By Madeleine Andrew-Gee
Social Connectedness Fellow 2017
Who feeds you? Think about this question for a minute. Who raised the bacon you had this morning? What is the origin of the wheat in your bagel? How far did your orange travel before you bit into it? Most importantly, when was the last time you thought about where your food really came from?
Food is a necessity. Yet, many of us are disconnected from the ways in which our food is grown, cultivated, and produced. We know little-to-nothing of the time between when a seed is planted and the moment we grab fruit off the grocery store shelf.
This past fall at the Sauvé Series event, Re-thinking Food: Rural and Urban, Local and Global, Professor Kim Samuel urged the audience to consider that food is the great equalizer that connects us to each other and to the earth. Yet, at a time when the Canadian government is creating its first ever national food policy, the ways in which we consider food, and the ways it is produced, are being disrupted.
For at least 12,000 years, peasant agriculture has fed most of the world’s population.[i] More recently, however, large industrial processes have steadily taken over food production. These processes threaten peasant livelihoods, ways of traditional life, human health, and the environment. By the end of the current century, industrial agriculture will have impacted the environment in ways that will contribute to making our climate virtually unrecognizable.[ii] To move us off the current path — where traditional ways of life are being destroyed and food sustainability threatened — we must make drastic changes in the way we relate to food systems.
In the future, who will we rely on for our food? ETC Group, a small civil society organization that “works to address the socioeconomic and ecological issues surrounding new technologies that could have an impact on the world’s poorest and most vulnerable people” is addressing this question. In the third edition of the organization’s report, Who Will Feed Us?, ETC asks us to consider two different types of food systems: the Industrial Food Chain and the Peasant Food Web.
The Industrial Food Chain refers to the linear system of food production in which production is directly connected to retail consumption.[iii] Alarmingly, this system uses 75% of the world’s resources to feed only 30% of its population.[iv] Of the total food calories that the Chain produces, 76% are wasted in meat or biofuel production, as well as in transportation and in households.[v]
The Chain affects food and agricultural workers through a combination of low wages, health risks due to machinery operation and chemical exposure, and the replacement of jobs with technology such as drones.[vi] Furthermore, increasingly more violence is being perpetrated against peasants in an attempt to drive them off their traditional lands or to take control of their seeds and agricultural inputs.[vii]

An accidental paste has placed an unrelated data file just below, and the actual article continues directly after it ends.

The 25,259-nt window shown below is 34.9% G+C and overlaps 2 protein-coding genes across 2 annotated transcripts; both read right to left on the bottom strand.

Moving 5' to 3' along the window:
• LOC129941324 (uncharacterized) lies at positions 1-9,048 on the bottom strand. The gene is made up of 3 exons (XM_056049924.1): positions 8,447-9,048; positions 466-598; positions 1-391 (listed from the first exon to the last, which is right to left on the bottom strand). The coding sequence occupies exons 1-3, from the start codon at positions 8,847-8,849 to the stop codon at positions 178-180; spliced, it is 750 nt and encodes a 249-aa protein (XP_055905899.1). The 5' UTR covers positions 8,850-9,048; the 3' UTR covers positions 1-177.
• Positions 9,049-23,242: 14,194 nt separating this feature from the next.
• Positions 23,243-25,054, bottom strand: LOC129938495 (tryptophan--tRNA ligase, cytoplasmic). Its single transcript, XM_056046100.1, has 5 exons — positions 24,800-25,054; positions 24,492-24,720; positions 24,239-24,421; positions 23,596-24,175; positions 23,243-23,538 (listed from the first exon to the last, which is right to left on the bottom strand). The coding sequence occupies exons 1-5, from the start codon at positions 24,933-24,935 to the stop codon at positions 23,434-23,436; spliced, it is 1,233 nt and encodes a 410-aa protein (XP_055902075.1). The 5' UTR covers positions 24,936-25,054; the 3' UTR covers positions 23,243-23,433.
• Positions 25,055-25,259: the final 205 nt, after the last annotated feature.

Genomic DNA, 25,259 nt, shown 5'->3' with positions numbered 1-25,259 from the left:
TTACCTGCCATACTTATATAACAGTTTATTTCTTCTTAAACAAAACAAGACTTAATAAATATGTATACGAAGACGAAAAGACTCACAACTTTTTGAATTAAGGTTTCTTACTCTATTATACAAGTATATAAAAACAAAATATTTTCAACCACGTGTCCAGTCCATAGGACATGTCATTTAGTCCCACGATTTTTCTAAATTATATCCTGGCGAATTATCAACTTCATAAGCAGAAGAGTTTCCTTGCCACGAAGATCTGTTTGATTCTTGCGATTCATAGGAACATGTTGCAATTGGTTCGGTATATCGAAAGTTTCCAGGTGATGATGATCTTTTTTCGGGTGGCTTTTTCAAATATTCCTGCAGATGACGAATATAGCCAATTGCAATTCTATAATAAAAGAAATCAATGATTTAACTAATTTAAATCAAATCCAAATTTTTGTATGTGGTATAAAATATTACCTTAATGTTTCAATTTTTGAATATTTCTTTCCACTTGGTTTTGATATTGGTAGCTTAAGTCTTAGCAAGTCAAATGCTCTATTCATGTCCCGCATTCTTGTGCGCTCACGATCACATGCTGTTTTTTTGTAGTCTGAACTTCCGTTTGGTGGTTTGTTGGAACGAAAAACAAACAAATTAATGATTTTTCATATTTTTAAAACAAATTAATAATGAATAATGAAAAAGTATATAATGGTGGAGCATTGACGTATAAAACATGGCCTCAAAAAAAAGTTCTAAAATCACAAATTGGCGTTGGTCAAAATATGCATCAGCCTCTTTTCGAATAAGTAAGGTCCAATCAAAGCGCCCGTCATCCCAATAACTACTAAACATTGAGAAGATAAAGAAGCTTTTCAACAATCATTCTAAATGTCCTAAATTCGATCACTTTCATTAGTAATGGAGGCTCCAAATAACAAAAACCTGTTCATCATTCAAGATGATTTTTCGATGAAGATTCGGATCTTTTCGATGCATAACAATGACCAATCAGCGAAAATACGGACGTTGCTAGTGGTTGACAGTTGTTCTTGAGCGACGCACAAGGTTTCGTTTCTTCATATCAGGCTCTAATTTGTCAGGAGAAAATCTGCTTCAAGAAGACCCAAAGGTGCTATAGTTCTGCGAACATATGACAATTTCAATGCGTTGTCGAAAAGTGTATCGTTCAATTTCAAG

On the other end of the spectrum is the Peasant Food Web, on which 70% of people depend for food, including close to a billion urban growers.[viii] The Web relies heavily on the expertise of food and agricultural workers. The broader network of peasant agriculture consistently protects diversity of food crops, fish, and meat. This means that the Web is more resilient to changes in climate or unforeseen events such as severe weather events.[ix]
The continued strengthening and growth of the Industrial Food Chain is not inevitable. As ETC Group explains, “With the right policies, land and rights, peasant-led agroecological strategies could double or even triple rural employment, substantially reduce the pressure for urban migration, significantly improve nutritional quality and availability and eliminate hunger while slashing agriculture’s GHG emissions by more than 90%.”[x]
One key policy change that could kickstart a transition away from the Industrial Food Chain would be a focus on the development of fair wage systems and working conditions that would benefit agricultural as well as food workers.[xi] In this way, the issue of food systems relates strongly to human rights. ETC Group states, “The Chain respects neither livelihoods nor human rights.”[xii]
Remember again that certain agricultural practices are tens of thousands of years old and are deeply tied to traditional ways of life. Two thirds of households in the Global South are involved in some type of food production, and over 2.6 billion livelihoods are based on some combination of farming, fishing, or pastoralism.[xiii] These people deserve conditions that not only support a decent life, but also support and encourage the sharing of their traditional forms of agricultural knowledge.
The mass industrialization of our food systems threatens traditional livelihoods and the health of humans and the environment. Indeed, an urgent move is needed towards embracing the Peasant Food Web, through intentional policy changes. Such a move, which includes rejecting the assumption that the Industrial Food Chain’s control of our food will protect us from hunger, is crucial to protecting peasants’ rights and building a more sustainable future. In short, we must ensure that those who feed us are not damaging others in the process.
So, ask yourself again: Who feeds you? And are you comfortable with the answer?
[i] Who Will Feed Us?, ETC Group, p.48
[iii] Ibid., p.10
[iv] Ibid., p.7
[v] Ibid., p.15
[vi] Ibid., p.44
[viii] Ibid., p.13
[ix] Ibid., p.12
[x] Ibid., p.48
[xii] Ibid., p.44